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The Month of Ramadan and Islam

Like Muslims worldwide, Egyptian Muslims fast for the holy month of Ramadan. It is a time when they all come close to each other and respect each other, and it's also a time when Egyptian Muslims stay awake every night. During the month of Ramadan, charity is a priority. It is the time for forgiveness and love. It is a beautiful month. To understand Ramadan, we need first to understand the Islamic faith.

About Islam

ramadan and islam

Islam is the second-largest religion in the world and is the final link in the Judeo-Christian-Islamic tradition of monotheism (belief in one God). Islam has two major religious celebrations during the year. One of them, Eid al-Adha (Festival of Sacrifice), takes place during the Hajj, or annual pilgrimage to Makkah (in modern-day Saudi Arabia, also known as Mecca). The other celebration occurs after Ramadan, the Islamic month during which Muslims (believers in Islam) fast daily from dawn to sunset as part of an effort towards self-purification and betterment. This holiday is called Eid al-Fitr (Festival of Breaking the Fast).
Fasting is among the most essential duties for a Muslim during Ramadan. During the ninth of the twelve months, Ramadan occurs in the Islamic lunar calendar. Muslims use a lunar calendar for many of their religious observances. The appearance of a new crescent moon determines a new month in the lunar calendar. Since this occurs every 29 or 30 days, the lunar month is generally 1 or 2 days shorter than a typical month in the Gregorian calendar.
Similarly, the lunar year is about 11 days faster than a specific Gregorian year. As a result, the dates of events in the Islamic lunar year "move forward" about 11 days every year. For example, in 1995, Ramadan began on February 1, and in 1996, it started on January 22.

The Importance Of Ramadan

Ramadan is important for Muslims because it is believed to be the month in which the first verses of the Holy Qur'an (the divine scripture in Islam) were revealed by Allah (God) to the Prophet Muhammad (570-632 C.E). From time to time, Muhammad used to go out from Makkah, where he was born and where he worked as a caravan trader. He went off on his own to reflect and meditate in solitude. Like Abraham, he had never accepted his people's worship of many gods and needed to withdraw to a quiet place to reflect on the One True God. While contemplating these matters in a cave near Makkah one night, he heard a voice call out, telling him to "recite!" Muhammad protested that he was unable to read and write. The voice insisted again, and then a third time, and Muhammad found himself reciting the first verses of the Qur'an:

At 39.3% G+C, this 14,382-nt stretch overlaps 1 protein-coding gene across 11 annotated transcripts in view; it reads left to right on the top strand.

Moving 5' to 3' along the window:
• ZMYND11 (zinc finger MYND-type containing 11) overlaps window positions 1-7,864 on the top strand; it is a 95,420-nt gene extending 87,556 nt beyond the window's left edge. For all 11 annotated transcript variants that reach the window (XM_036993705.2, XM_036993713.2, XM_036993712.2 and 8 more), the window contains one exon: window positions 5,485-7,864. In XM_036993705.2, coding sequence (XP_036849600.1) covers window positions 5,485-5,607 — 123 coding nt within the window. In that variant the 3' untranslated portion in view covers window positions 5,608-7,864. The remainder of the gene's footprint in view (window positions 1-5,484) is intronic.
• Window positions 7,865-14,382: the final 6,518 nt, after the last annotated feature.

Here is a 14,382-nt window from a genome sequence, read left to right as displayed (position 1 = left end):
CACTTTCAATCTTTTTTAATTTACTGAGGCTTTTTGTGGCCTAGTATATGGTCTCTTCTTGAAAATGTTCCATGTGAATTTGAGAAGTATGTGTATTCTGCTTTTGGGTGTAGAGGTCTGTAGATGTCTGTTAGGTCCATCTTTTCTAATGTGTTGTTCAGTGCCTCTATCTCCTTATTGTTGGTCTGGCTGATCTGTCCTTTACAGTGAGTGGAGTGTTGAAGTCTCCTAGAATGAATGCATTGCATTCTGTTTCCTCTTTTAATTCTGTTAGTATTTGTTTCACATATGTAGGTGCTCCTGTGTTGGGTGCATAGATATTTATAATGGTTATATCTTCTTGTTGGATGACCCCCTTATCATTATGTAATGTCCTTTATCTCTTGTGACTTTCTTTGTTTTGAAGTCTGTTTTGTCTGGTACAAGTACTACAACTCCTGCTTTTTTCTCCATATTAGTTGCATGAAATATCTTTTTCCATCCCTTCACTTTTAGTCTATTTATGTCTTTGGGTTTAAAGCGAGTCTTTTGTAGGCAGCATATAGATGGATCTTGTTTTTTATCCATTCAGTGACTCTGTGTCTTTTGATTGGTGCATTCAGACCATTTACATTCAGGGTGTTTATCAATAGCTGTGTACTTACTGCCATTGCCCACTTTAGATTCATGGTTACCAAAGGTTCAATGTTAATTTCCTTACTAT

"Read, in the name of the Lord, Who created man, out of a clot (embryo). Proclaim! and the Lord is Most Bountiful, He Who taught man that which he knew not. Nay, But name both transgress all bounds, In that, he looketh himself as self-sufficient. Verily, to thy Lord of the Return (of all)." (Ch.96: 1-8)
The voice was that of the Angel Gabriel, and he confirmed that Muhammad was selected for a meaningful and challenging mission; he was to call his people back to monotheism and righteousness by imparting God's final message to the world. Muslims consider the Qur'an God's speech recorded in Arabic and transmitted to humanity through Muhammad, the last of the prophets. This tradition of God-chosen prophets, or messengers, is believed to include such figures as Adam, Noah, Abraham, Moses, David, and Jesus. Muslims believe that various verses and chapters of the Qur'an were revealed to Muhammad over twenty-three years through the angel Gabriel's intercession. The Qur'an is comprised of 114 chapters of varying length, with titles such as "Abraham," "The Pilgrimage," "Mary," and "Repentance."